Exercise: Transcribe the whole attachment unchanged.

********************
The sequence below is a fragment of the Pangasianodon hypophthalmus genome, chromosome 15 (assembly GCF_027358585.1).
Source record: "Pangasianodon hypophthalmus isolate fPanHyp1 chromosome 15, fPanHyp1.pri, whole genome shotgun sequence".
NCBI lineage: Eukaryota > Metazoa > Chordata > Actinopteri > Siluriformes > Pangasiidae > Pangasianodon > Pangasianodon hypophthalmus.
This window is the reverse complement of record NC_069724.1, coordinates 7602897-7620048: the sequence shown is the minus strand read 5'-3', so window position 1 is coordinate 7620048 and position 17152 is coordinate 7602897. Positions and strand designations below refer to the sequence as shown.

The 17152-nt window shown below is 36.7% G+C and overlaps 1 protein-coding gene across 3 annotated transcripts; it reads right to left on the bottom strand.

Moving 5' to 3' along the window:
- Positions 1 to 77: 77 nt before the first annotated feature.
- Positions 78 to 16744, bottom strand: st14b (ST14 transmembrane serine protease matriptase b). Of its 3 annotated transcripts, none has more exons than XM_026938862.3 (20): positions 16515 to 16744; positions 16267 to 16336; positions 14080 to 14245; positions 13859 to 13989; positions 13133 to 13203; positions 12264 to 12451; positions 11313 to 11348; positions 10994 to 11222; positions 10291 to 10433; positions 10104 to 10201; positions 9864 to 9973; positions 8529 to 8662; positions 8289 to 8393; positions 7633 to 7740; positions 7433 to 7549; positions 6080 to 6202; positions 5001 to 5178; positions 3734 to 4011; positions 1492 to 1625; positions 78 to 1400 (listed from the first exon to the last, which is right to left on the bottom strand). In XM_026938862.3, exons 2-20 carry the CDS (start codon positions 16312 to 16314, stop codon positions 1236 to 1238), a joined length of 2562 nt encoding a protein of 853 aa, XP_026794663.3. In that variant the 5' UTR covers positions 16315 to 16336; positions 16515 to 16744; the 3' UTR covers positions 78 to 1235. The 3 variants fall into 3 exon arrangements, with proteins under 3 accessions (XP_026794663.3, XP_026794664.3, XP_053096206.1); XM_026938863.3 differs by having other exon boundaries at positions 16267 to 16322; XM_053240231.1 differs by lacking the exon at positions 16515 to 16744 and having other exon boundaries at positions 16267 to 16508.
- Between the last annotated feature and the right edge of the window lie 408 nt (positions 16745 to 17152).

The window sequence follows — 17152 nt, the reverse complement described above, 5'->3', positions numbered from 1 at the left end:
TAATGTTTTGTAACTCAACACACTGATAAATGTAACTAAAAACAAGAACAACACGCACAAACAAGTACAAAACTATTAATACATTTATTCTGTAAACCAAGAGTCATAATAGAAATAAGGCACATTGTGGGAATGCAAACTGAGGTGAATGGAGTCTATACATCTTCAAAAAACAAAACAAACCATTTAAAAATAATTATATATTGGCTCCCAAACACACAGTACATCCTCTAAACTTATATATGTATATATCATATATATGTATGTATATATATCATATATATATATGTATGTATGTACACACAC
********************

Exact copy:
The sequence below is a fragment of the Pangasianodon hypophthalmus genome, chromosome 15 (assembly GCF_027358585.1).
Source record: "Pangasianodon hypophthalmus isolate fPanHyp1 chromosome 15, fPanHyp1.pri, whole genome shotgun sequence".
NCBI lineage: Eukaryota > Metazoa > Chordata > Actinopteri > Siluriformes > Pangasiidae > Pangasianodon > Pangasianodon hypophthalmus.
This window is the reverse complement of record NC_069724.1, coordinates 7602897-7620048: the sequence shown is the minus strand read 5'-3', so window position 1 is coordinate 7620048 and position 17152 is coordinate 7602897. Positions and strand designations below refer to the sequence as shown.

The 17152-nt window shown below is 36.7% G+C and overlaps 1 protein-coding gene across 3 annotated transcripts; it reads right to left on the bottom strand.

Moving 5' to 3' along the window:
- Positions 1 to 77: 77 nt before the first annotated feature.
- Positions 78 to 16744, bottom strand: st14b (ST14 transmembrane serine protease matriptase b). Of its 3 annotated transcripts, none has more exons than XM_026938862.3 (20): positions 16515 to 16744; positions 16267 to 16336; positions 14080 to 14245; positions 13859 to 13989; positions 13133 to 13203; positions 12264 to 12451; positions 11313 to 11348; positions 10994 to 11222; positions 10291 to 10433; positions 10104 to 10201; positions 9864 to 9973; positions 8529 to 8662; positions 8289 to 8393; positions 7633 to 7740; positions 7433 to 7549; positions 6080 to 6202; positions 5001 to 5178; positions 3734 to 4011; positions 1492 to 1625; positions 78 to 1400 (listed from the first exon to the last, which is right to left on the bottom strand). In XM_026938862.3, exons 2-20 carry the CDS (start codon positions 16312 to 16314, stop codon positions 1236 to 1238), a joined length of 2562 nt encoding a protein of 853 aa, XP_026794663.3. In that variant the 5' UTR covers positions 16315 to 16336; positions 16515 to 16744; the 3' UTR covers positions 78 to 1235. The 3 variants fall into 3 exon arrangements, with proteins under 3 accessions (XP_026794663.3, XP_026794664.3, XP_053096206.1); XM_026938863.3 differs by having other exon boundaries at positions 16267 to 16322; XM_053240231.1 differs by lacking the exon at positions 16515 to 16744 and having other exon boundaries at positions 16267 to 16508.
- Between the last annotated feature and the right edge of the window lie 408 nt (positions 16745 to 17152).

The window sequence follows — 17152 nt, the reverse complement described above, 5'->3', positions numbered from 1 at the left end:
TAATGTTTTGTAACTCAACACACTGATAAATGTAACTAAAAACAAGAACAACACGCACAAACAAGTACAAAACTATTAATACATTTATTCTGTAAACCAAGAGTCATAATAGAAATAAGGCACATTGTGGGAATGCAAACTGAGGTGAATGGAGTCTATACATCTTCAAAAAACAAAACAAACCATTTAAAAATAATTATATATTGGCTCCCAAACACACAGTACATCCTCTAAACTTATATATGTATATATCATATATATGTATGTATATATATCATATATATATATGTATGTATGTACACACAC